Mark Focht, first deputy commissioner for parks and recreation, said he was seeking an estimate for repairs to Von Colln and expected to have it by Thursday. City officials have said concert promoters would pay the bulk of the city's costs but have not yet disclosed details of expenses related to the two-day outdoor concert, which featured Jay-Z and Pearl Jam and was promoted by Live Nation.
"What we see out there is not unusual at all related to the magnitude of the event," Focht said.
Antoinette "Toni" Levitt, president of the Spring Garden Civic Association, said she was concerned that repairing the fields would leave some baseball teams with no place to play this fall. Focht, however, said that was not an issue because the city is scheduled to begin a $300,000 renovation of the fields starting in the fall and ending in the spring.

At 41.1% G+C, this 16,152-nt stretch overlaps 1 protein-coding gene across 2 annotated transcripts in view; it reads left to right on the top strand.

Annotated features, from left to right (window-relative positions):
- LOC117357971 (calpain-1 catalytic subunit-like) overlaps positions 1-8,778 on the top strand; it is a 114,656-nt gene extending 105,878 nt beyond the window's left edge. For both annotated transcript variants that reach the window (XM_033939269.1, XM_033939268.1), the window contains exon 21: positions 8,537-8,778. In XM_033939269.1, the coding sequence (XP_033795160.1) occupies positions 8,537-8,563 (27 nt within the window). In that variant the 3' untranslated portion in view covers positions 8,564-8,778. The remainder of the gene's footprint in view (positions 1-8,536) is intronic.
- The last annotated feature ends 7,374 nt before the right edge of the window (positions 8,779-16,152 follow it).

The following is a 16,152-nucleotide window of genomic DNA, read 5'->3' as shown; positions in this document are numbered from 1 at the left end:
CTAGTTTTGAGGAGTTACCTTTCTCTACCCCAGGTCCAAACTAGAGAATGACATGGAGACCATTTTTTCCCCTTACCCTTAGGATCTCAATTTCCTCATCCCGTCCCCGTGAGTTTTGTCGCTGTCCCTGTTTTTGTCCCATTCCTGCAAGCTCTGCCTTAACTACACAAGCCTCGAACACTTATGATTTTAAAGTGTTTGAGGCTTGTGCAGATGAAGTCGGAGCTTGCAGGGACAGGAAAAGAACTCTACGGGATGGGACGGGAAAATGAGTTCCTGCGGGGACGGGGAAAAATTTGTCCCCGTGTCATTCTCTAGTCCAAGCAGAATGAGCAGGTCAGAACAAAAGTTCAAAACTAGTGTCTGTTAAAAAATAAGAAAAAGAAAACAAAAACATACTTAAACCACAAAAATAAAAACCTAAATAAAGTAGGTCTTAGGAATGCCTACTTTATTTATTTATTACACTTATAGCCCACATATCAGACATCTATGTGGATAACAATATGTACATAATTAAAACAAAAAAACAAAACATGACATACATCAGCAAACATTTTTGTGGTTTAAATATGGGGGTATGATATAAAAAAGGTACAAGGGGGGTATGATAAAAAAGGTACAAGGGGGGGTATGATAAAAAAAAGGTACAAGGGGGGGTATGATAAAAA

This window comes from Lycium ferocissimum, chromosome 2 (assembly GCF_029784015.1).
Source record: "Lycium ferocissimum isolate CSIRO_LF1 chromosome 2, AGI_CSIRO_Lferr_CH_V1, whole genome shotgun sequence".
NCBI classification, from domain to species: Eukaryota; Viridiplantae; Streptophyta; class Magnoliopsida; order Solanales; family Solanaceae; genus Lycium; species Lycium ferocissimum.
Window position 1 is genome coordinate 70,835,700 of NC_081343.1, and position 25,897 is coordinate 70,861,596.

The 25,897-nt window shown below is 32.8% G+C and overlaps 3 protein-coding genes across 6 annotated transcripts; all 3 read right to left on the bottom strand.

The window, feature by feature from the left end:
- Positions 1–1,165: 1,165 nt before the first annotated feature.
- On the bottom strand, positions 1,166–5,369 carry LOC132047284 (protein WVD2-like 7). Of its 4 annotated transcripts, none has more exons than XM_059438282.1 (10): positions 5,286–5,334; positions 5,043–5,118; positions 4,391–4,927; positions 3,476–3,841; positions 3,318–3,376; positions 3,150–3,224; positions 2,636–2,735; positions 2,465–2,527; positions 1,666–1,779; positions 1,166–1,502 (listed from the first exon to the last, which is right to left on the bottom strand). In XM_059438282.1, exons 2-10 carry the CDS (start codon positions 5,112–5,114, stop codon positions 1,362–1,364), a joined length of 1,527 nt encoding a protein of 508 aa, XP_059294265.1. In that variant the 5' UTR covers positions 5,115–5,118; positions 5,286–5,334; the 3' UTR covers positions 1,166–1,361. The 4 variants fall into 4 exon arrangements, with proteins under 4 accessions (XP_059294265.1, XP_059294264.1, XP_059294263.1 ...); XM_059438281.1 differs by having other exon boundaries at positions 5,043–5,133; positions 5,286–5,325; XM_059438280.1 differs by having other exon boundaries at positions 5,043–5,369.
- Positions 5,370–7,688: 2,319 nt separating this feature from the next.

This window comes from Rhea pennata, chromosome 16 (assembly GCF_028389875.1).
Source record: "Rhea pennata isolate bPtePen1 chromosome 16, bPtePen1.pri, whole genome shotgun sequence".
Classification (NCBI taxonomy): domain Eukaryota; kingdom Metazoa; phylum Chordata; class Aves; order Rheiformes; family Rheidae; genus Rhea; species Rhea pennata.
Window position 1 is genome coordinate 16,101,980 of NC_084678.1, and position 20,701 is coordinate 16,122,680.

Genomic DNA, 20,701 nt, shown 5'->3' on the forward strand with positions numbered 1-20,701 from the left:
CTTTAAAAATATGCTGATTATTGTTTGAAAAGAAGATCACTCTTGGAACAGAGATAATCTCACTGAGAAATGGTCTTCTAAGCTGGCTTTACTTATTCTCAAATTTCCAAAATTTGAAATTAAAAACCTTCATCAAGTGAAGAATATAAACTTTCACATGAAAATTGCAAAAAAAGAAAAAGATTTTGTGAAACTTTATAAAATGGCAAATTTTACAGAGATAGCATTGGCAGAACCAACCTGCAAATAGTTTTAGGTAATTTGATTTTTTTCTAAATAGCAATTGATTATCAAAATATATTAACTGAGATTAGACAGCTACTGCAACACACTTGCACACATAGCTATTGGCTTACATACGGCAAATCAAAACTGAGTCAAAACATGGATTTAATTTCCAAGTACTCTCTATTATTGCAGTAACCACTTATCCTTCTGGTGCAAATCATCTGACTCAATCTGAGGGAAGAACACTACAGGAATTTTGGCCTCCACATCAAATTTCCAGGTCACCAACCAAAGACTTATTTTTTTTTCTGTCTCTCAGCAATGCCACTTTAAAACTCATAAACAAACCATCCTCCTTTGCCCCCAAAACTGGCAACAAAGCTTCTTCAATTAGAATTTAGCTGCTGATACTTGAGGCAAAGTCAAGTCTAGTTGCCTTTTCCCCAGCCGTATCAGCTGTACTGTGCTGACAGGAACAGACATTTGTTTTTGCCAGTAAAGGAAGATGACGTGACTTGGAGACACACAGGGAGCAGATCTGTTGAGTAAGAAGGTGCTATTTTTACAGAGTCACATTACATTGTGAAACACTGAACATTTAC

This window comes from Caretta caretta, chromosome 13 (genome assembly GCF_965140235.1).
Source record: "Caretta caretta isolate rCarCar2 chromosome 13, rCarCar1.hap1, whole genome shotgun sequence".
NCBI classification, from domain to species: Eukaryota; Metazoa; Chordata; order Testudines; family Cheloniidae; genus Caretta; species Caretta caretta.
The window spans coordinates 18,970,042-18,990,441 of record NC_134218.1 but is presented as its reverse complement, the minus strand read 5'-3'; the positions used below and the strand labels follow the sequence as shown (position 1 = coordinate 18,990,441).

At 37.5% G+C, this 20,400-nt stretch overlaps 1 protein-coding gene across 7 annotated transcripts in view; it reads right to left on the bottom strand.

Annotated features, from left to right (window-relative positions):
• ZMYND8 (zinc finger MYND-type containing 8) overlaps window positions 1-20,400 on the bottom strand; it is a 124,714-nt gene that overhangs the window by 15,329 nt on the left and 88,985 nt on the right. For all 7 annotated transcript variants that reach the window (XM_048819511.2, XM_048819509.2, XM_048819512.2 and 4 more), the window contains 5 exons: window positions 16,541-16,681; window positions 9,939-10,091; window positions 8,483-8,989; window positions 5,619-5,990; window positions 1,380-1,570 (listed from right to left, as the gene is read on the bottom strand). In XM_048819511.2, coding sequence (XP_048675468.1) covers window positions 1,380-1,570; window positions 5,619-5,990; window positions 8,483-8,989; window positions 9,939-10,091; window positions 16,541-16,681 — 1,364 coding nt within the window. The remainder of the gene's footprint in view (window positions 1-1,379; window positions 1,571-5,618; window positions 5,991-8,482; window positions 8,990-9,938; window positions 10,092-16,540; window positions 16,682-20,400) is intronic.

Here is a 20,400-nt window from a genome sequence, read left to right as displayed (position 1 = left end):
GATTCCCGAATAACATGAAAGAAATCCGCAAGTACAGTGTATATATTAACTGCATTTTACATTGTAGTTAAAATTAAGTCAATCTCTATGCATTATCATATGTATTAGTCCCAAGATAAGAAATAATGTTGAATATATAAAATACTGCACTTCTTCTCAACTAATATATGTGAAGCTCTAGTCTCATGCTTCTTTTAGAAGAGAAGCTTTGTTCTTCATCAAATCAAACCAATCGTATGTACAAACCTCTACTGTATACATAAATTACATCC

Council President Darrell L. Clarke allotted the funds from his budget.
Levitt said that aside from the damage to Von Colln, Made in America caused only relatively minor problems for her neighborhood. Some neighbors complained about noise, public urination, and trash, she said.
Kevin Moran, a spokesman for the Fairmount Community Development Corp., which serves the part of the Parkway neighborhood north of Fairmount Avenue, said his organization had informally asked residents how the concert had affected them.
"By and large, we got a pretty positive reaction," he said. People reported that they were able to go about their days as usual, and bars and restaurants said they got some extra business at night, he said.
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